I recently read Aleksandr Skobelev's nice "Fundamentals of Optimal Code Style." I like that he uses principles of human perception – how the eye tracks things, how humans read – to produce his suggestions for style. And I especially like that he provides justification for my obsession with tabular tests:
Therefore, for a correct assessment of the overall structure of the program, it is important to form the correct visual structure in the vertical direction.
He shows, for example, the conversion of this:
... to this:
Now clearly defined groups (grouping by "proximity") have been formed in the horizontal direction, and the structure of each definition and the differences between them have been revealed. The way this code is read is also different. After a quick initial familiarization with the structure and identifying common parts, further analysis simply ignores these common parts, and attention is focused only on the different parts. Thus, due to the more active use of ambient vision, the load on the focal vision is reduced and the amount of mental effort required to understand the program is reduced.
I think such vertical scanning is especially important in tests, because people often approach tests not to read them but to skim them, looking for the test that matters or what's different about the different tests.
A simple format
A function named
PNode.Previously.parse takes a list with various formats and "normalizes" it into a single structure. I use a table to make the variation immediately visible:
I claim a vertical scan shows the different possibilities well. I grant that I'm more finicky about lining up brackets and such than is strictly needed.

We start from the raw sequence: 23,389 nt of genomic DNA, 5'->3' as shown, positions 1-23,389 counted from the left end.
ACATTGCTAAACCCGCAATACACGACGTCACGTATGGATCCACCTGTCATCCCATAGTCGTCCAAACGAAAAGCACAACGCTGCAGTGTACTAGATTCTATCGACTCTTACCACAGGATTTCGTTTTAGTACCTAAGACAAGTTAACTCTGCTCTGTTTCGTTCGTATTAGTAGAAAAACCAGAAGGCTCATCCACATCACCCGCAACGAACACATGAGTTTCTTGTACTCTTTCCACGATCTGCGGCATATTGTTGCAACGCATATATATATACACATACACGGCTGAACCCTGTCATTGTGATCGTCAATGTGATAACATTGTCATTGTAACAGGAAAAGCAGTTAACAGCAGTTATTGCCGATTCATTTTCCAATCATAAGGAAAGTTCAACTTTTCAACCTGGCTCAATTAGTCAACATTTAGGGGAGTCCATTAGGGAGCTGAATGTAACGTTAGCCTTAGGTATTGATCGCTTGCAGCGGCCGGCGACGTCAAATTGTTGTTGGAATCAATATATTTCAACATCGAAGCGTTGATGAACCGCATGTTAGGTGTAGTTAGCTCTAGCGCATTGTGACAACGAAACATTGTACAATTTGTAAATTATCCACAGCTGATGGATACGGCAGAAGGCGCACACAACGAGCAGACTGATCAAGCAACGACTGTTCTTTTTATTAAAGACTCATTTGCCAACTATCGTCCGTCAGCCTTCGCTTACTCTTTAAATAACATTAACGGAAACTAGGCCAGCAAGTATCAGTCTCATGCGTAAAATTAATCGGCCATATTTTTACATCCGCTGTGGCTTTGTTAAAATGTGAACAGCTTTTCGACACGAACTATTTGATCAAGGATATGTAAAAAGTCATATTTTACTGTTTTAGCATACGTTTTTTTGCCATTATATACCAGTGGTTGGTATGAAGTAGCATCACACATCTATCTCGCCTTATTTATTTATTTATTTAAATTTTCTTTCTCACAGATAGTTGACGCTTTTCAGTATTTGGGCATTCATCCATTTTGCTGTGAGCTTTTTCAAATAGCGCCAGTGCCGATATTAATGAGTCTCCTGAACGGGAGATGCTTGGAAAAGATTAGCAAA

It used to be considered poor style to have this many assertions in a single test, partly because a failure in the first prevents any checking of the later ones. I never agreed with that rule, and I specifically don't want further checking. Very likely any further failures will be noise, producing no additional information.
When doing test-driven design, I'll often write the first test in the usual
assert non-tabular style. Then, with the next test, I'll decide whether to convert to tabular style by extracting
expect out of the first test. That function looks like this:
test "creation" do expect = fn arg, expected -> actual = Pnode.Previously.parse(arg) assert Pnode.EENable.eens(actual) == expected end [insert: :a ] |> ...
When functions take more than one argument, I enclose them in a list:
This example is awkward because the table exceeds the maximum line length, so I have to break the lines.
It's true that these lines will probably not make any sense to you without context. That's probably true even if you see the definition of
# We can generate `changeset` notation rather than # assertions because that's easier to examine. test "creating and checking, part 1: changeset notation" do expect = fn [cast_fields, params], expected -> AsCast.new(cast_fields) |> ChangesetAsCast.changeset_checks(Schema, params) |> assert_equal(expected) end
But I think non-tabular tests would be as obscure. You don't know the program I'm extracting these tests from.
expect function is easy enough, and for a long time that's what I did. However, generating the function adds three features that are too much hassle otherwise.
- The vast majority of
expectfunctions will compare with equality. Why write
assert actual == expectedor
assert_equal(actual, expected)if you don't have to? We can make it the default.
- ExUnit has nice reporting for failed assertions – I prefer it to what you get for other exceptions. The ordinary report:
... has a little less information than this:
- If the code under test is expected to throw exceptions in some cases, you have to use the rather bulky
assert_raise(KeyError, "key :a not found", fn -> TestState.fetch!(:a) end)
whereas I'd prefer the tabular:
:a |> raises.([KeyError, "key :a not found"]) # or :a |> raises.(KeyError) # or :a |> raises.(~r/key :a/)
(The need for brackets in the first case is slightly annoying.)
I hope this is of use to you.